WASHINGTON — NASA doesn’t expect to make decisions on how it will carry out a Mars sample return effort until late next year despite recent discoveries that have offered additional evidence that the planet was once, and may still be, habitable.
In results published in the journal Science last week, scientists working on data from the Curiosity Mars rover announced the discovery of organic molecules in ancient Martian rocks, as well as seasonal variations of methane concentrations in the Martian atmosphere.
While both discoveries are consistent with the existence of past or present life, they are alone not proof since both the organic molecules and methane gas production can be explained by alternative, non-biological processes. However, they have excited scientists who are seeking more data to determine the habitability of Mars.
“With these new findings, Mars is telling us to stay the course and keep searching for evidence of life,” said Thomas Zurbuchen, NASA associate administrator for science, in a June 7 statement about the discoveries. “I’m confident that our ongoing and planned missions will unlock even more breathtaking discoveries on the red planet.”
Among those planned missions is Mars sample return, a multi-mission architecture that involves collecting samples of Martian rock and regolith and caching them for collection by a later mission. That mission would then launch the samples into Martian orbit where a spacecraft would retrieve them and send them to Earth.
NASA’s Mars 2020 rover will carry out the first phase of that effort by caching samples. Future steps remain undefined, although the agency’s leadership says that Mars sample return remains a priority.
“Certainly, Mars sample return is something that we are committed to as an agency,” said NASA Administrator Jim Bridenstine in a June 6 briefing with reporters. “That’s a civilization-level changing capability, and we want to do it.”
In August 2017, Zurbuchen unveiled a concept for “lean” Mars sample return that minimized the amount of infrastructure needed for returning samples from Mars, such as additional orbiters that provided communications or reconnaissance services. It would also reduce the scientific instrumentation on the rover that picked up the cached samples and the spacecraft that collected the samples in orbit for return to Earth. The goal is to return samples to Earth by the late 2020s.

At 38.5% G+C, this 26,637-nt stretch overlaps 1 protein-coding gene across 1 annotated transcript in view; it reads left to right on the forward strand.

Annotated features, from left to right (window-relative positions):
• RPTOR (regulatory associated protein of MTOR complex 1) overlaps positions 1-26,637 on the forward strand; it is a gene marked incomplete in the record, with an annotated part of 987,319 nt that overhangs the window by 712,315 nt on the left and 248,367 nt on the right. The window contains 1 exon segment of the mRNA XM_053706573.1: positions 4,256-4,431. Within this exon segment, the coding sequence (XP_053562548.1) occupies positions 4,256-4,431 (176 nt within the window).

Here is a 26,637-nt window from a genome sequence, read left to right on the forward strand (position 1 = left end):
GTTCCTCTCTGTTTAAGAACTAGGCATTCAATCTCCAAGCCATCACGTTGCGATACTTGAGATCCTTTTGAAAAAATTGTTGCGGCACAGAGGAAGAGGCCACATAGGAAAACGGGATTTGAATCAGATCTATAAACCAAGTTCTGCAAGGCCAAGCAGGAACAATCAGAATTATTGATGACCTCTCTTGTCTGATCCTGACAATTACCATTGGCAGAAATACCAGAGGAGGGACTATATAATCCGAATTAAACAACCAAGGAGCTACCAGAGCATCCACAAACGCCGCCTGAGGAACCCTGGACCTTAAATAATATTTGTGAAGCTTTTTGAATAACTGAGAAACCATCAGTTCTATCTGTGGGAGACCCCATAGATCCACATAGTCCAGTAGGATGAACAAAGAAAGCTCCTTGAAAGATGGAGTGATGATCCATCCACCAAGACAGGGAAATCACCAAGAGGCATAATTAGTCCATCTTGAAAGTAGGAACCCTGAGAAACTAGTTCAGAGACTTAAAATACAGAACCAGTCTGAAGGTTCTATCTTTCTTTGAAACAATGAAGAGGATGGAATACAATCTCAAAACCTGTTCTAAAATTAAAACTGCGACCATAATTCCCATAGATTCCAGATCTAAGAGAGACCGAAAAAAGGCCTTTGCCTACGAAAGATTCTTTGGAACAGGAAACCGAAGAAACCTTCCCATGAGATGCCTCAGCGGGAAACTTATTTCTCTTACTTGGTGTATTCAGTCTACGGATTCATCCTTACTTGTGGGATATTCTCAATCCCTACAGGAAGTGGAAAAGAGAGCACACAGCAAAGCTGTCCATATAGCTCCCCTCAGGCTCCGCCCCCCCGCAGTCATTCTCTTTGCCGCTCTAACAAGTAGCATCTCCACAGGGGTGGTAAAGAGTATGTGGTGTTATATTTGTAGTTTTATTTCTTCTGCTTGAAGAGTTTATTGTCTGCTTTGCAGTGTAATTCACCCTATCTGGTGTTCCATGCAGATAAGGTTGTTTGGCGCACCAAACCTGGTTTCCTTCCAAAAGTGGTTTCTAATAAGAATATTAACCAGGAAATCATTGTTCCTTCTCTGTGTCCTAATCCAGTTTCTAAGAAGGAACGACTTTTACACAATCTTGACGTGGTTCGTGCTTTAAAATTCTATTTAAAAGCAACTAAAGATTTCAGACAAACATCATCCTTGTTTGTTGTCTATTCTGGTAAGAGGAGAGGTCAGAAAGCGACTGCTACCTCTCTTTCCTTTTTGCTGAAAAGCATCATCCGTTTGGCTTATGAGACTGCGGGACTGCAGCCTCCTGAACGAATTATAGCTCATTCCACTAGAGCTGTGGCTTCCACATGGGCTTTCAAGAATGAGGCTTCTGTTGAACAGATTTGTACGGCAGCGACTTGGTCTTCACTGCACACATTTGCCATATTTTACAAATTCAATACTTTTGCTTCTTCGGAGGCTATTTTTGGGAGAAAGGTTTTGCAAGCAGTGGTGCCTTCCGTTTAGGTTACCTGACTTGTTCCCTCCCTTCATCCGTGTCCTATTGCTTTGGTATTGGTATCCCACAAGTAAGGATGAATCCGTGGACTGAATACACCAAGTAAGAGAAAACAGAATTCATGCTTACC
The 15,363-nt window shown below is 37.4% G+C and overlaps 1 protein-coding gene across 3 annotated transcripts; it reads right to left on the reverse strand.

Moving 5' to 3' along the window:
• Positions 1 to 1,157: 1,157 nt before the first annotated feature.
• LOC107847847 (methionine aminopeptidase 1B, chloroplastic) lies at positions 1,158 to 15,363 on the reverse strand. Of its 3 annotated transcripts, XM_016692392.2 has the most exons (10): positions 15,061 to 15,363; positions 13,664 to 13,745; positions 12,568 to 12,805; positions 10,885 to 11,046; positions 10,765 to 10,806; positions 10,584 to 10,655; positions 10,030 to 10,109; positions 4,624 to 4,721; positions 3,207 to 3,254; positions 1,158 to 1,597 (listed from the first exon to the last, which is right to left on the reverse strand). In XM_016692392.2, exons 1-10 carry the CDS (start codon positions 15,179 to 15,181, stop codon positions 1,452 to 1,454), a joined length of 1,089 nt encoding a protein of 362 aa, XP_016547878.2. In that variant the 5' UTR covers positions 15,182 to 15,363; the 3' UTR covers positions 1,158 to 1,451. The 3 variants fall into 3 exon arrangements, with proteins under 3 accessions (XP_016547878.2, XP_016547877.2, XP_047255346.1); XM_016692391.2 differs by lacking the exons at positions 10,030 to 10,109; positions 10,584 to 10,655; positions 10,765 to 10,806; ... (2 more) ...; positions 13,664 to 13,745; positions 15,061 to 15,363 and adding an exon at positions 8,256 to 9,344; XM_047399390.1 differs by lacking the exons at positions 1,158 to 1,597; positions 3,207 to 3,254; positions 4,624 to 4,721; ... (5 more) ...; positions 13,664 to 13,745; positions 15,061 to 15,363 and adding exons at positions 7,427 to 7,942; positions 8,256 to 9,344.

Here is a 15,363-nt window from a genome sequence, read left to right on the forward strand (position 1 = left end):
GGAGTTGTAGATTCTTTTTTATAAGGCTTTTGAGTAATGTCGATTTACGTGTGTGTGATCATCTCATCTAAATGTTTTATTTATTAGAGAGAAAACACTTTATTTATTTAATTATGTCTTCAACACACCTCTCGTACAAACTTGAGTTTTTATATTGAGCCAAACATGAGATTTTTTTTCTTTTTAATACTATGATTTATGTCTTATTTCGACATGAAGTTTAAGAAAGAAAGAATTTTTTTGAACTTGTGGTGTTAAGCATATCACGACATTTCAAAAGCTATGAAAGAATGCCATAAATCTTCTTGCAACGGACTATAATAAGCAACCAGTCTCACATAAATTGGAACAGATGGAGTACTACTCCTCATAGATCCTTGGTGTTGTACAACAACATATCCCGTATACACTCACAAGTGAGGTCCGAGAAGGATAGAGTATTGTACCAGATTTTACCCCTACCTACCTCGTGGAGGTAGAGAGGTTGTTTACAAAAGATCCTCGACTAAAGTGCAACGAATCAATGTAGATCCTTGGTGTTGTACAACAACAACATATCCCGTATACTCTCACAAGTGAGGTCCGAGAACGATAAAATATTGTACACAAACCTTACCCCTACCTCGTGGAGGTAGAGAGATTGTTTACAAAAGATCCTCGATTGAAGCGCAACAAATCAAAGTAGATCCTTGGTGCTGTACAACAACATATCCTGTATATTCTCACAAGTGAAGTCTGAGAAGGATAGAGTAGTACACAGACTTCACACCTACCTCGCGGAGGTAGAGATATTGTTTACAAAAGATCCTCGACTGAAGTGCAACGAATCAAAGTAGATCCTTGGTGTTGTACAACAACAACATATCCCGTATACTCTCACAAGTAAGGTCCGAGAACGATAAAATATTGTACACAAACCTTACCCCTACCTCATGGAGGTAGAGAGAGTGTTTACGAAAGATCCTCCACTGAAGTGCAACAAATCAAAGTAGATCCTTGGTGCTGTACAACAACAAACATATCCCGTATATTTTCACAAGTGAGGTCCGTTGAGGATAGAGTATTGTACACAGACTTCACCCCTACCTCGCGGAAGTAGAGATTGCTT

That basic concept remains under study, Zurbuchen said at a June 8 Space Transportation Association luncheon here. “Nobody has set the architecture,” he said. “What we’re doing is looking at a variety of options” that include participation by both international and commercial partners.
He noted that NASA’s 2019 budget proposal included $50 million to support planning for Mars sample return efforts. That funding line remained flat for later years in the budget proposal, pending development of a more detailed mission architecture.
“We’re going to give a lot more clarity about what that means exactly in the next budget cycle,” he said. However, he didn’t expect those plans to fall into place until late next year. “The first time we’re really going to start tying up things, really making decisions because we have parallel joint investigations going on in Europe as well, is late ’19. It’s not a decision this week or next week or next month.”
Both Bridenstine and Zurbuchen emphasized the importance of Mars sample return in that it can provide scientists hand-on access to samples that can be analyzed in laboratories far more sophisticated than can be included on any spacecraft to help determine if Mars had, or has, life.
“Who’s the first to find life on another planet? Who’s the first to find evidence there was life on another planet? That’s why that’s important,” Bridenstine said. “We’re committed to Mars sample return. If that can help us become the first to discover life on another planet, I think it’s a great idea. I think it’s something we ought to be doing.”